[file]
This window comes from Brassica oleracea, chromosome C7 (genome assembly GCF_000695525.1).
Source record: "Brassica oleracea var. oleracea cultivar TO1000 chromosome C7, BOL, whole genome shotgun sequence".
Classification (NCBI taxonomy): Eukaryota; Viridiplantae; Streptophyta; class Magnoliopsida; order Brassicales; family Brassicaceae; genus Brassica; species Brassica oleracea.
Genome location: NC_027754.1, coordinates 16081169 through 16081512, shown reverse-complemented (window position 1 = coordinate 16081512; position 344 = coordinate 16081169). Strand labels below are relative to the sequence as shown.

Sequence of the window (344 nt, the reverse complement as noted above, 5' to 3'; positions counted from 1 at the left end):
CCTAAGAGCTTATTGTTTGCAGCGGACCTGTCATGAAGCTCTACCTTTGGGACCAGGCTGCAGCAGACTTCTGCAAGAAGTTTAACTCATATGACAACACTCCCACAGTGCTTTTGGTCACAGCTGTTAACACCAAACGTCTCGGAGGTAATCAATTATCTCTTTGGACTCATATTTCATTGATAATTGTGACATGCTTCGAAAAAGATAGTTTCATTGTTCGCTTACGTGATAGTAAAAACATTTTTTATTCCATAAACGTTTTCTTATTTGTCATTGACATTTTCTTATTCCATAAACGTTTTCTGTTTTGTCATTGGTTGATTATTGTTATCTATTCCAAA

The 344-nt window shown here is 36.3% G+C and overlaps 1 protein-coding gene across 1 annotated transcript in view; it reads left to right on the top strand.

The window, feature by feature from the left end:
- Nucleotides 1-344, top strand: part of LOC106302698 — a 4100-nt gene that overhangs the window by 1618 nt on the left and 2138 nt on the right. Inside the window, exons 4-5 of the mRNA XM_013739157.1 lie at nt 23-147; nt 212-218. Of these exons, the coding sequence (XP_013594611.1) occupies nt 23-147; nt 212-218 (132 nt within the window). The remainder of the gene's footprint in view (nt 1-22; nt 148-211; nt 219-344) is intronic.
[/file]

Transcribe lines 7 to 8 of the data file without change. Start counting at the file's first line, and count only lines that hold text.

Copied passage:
The 344-nt window shown here is 36.3% G+C and overlaps 1 protein-coding gene across 1 annotated transcript in view; it reads left to right on the top strand.

The window, feature by feature from the left end: